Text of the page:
I’ve written before about my feelings about Hüsker Dü; it should be made plain right up front that I fully expected this to be more hagiographic than properly critical. We are in the midst of a shocking set of archival releases from the group, seemingly triggered as much by late-in-life reconciliations as by the sudden passing of Grant Hart. Numero Group, for instance, recently released another of their brilliant archival collections this time for Hüsker Dü titled Savage Young Du which included nearly 50 unreleased songs from the early days of the group splitting the difference between straight ahead punk rock, hardcore and the experimental/psych roots rock they’d later seize up in full. Tonite Longhorn follows this mold, comprising live shows of entirely original material by the group from 79 and 80, none of which made it on to their proper studio records years later.
Two things are immediately obvious: This material is markedly rougher than what would eventually comprise the main body of their recordings, starting with Land Speed Record and ending with Warehouse: Songs and Stories. This is, obviously, not an extremely fair comparison, given that those six texts comprise in a certain real way a major backbone of alternative rock and post-hardcore in its various incarnations we still haven’t truthfully moved past. Many great—not good but great—bands still functionally play within that wheelhouse. The second thing is that, despite being clearly developmental toward those greater works, the pieces are all present already, even in this early stage of the group. It’s clear in part that being a trio aided the group tremendously on the creative front, if not always the interpersonal end; their ability to naturally gravitate to the hoary and wild ends of punk, to not fetishize lack of skill when the point was and always is the energy, is present immediately.
Which causes a reevaluation of that first element I mentioned. “Markedly rougher” begins to undo itself: you can not only hear what would one day become Land Speed Record, perhaps their only record to really be a hardcore album in any meaningful sense, but also glinting fragments of the dissonance, swirl and psychedelia that would mark the expansive experiments on Zen Arcade and everything that was to follow, not to mention the tight pop songcraft that would dominate the post-Dü careers of these three players. It’s one of the real pleasures of punk, especially being able to look back now nearly 50 years later. We see that the best of that world were always songwriters and thinkers, not just throwing on a lazy affect of lack of skill to compensate for being naff writers. Likewise, while they were still nominally a hardcore band at this point in their careers, the arthouse psychedelia and droning post-punk elements which would come to drive the back end of their career are already present, albeit in diminished form.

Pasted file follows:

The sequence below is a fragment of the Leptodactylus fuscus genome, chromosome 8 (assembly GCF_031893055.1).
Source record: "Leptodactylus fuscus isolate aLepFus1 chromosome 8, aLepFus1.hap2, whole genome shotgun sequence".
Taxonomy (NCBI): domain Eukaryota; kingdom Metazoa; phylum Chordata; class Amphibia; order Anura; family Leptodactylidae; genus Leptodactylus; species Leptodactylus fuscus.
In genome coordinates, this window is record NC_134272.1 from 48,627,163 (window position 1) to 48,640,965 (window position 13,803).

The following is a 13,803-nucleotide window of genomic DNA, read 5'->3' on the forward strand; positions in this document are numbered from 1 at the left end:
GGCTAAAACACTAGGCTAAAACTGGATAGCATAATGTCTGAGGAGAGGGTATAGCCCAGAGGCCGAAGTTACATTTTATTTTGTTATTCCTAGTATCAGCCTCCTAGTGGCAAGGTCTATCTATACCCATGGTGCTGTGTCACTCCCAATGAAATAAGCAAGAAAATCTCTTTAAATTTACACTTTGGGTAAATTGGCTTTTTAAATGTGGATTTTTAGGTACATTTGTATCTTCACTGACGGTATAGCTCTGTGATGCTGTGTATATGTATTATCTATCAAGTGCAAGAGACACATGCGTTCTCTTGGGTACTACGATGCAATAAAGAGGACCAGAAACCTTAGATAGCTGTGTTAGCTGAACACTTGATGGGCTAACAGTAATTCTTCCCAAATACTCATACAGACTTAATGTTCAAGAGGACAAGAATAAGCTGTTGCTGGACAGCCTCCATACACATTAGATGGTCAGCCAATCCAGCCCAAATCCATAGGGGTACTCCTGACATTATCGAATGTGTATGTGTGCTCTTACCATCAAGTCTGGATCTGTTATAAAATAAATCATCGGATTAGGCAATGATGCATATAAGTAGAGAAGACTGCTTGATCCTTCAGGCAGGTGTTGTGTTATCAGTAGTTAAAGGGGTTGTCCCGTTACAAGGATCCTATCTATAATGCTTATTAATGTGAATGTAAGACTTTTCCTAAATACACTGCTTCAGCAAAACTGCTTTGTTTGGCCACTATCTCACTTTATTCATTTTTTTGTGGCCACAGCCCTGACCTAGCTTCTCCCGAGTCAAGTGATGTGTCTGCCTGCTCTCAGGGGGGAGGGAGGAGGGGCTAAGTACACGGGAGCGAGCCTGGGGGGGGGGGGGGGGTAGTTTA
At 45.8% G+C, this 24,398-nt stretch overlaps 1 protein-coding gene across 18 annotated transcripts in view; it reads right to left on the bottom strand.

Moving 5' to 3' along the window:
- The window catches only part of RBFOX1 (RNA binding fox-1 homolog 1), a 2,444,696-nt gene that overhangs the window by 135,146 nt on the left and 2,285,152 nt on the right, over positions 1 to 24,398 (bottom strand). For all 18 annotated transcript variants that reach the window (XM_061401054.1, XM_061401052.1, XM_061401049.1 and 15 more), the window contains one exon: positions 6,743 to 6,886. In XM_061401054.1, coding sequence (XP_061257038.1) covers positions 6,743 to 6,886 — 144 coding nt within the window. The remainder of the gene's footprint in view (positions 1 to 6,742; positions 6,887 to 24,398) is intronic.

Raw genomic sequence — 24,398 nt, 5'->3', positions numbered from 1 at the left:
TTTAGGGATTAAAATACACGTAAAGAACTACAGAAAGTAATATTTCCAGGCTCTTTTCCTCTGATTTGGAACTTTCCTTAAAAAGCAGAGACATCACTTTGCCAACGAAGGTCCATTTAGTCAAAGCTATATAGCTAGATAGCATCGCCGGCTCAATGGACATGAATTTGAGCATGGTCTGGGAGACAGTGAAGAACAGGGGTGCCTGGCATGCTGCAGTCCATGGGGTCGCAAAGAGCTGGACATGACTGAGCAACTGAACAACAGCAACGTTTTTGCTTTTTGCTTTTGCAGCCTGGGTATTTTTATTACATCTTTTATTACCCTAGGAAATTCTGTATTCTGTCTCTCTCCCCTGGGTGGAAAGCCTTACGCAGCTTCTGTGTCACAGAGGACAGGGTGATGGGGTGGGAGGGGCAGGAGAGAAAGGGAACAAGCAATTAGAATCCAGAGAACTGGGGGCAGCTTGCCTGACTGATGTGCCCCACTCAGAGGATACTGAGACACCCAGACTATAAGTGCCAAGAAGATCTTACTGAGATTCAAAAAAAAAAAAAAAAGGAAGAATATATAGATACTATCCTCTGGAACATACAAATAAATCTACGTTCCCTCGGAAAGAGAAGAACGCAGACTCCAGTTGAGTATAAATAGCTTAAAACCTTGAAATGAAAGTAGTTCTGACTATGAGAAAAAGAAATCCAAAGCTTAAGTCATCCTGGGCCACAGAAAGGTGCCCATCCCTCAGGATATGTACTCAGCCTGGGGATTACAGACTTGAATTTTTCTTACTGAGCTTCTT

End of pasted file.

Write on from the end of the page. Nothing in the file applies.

If anything, the only true complaint that could be made about this material, much like the archival box of similar unreleased live versions of songs that never made it to records, is that this format almost discourages precisely the kind of historical reevaluation best suited for this music. In an ideal world, the contents of that last box and this live album would have been parceled over several discs, creating a phantom first era of the band that we could rediscover, arranged as full albums might have been. Instead, rich and invigorating as this material is, ringing with the same clamor and fervor that truly great punk of the late ’70s often does, it feels eerily obvious that all of this material will wind up likely overlooked by precisely the people who need it most. Hüsker Dü is a special band, very terribly special, and this kind of strong developmental work doesn’t deserve to molder in archival vaults but just as much it doesn’t deserve to merely be the purview of music obsessives like us who might seek our archival releases of unheard material. I hope I’m wrong here; these songs bridge precisely the gap between Springsteenian maximalist heartland rock and the burgeoning punk and hardcore spirit that would drive so much of the very best of ’80s alternative and post-hardcore music.
Langdon Hickman is listening to progressive rock and death metal. He currently resides in Virginia with his partner and their two pets.